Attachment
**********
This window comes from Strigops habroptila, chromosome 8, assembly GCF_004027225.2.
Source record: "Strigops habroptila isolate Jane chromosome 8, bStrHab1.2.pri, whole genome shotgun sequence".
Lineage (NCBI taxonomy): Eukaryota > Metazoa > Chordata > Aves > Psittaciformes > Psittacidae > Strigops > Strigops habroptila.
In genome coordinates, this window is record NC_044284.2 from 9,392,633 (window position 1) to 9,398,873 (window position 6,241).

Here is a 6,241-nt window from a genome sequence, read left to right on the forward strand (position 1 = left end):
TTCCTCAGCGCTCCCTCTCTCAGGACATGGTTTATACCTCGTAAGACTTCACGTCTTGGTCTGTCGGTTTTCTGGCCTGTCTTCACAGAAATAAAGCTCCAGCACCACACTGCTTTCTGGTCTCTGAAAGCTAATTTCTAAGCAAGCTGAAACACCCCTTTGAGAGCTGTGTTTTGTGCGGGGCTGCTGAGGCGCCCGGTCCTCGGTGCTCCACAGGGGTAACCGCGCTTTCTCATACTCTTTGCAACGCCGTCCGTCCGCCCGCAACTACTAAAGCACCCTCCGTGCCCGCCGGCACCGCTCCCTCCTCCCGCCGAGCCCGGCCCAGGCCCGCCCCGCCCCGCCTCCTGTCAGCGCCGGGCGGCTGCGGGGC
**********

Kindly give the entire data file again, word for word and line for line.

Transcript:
This window comes from Strigops habroptila, chromosome 8, assembly GCF_004027225.2.
Source record: "Strigops habroptila isolate Jane chromosome 8, bStrHab1.2.pri, whole genome shotgun sequence".
Lineage (NCBI taxonomy): Eukaryota > Metazoa > Chordata > Aves > Psittaciformes > Psittacidae > Strigops > Strigops habroptila.
In genome coordinates, this window is record NC_044284.2 from 9,392,633 (window position 1) to 9,398,873 (window position 6,241).

Here is a 6,241-nt window from a genome sequence, read left to right on the forward strand (position 1 = left end):
TTCCTCAGCGCTCCCTCTCTCAGGACATGGTTTATACCTCGTAAGACTTCACGTCTTGGTCTGTCGGTTTTCTGGCCTGTCTTCACAGAAATAAAGCTCCAGCACCACACTGCTTTCTGGTCTCTGAAAGCTAATTTCTAAGCAAGCTGAAACACCCCTTTGAGAGCTGTGTTTTGTGCGGGGCTGCTGAGGCGCCCGGTCCTCGGTGCTCCACAGGGGTAACCGCGCTTTCTCATACTCTTTGCAACGCCGTCCGTCCGCCCGCAACTACTAAAGCACCCTCCGTGCCCGCCGGCACCGCTCCCTCCTCCCGCCGAGCCCGGCCCAGGCCCGCCCCGCCCCGCCTCCTGTCAGCGCCGGGCGGCTGCGGGGC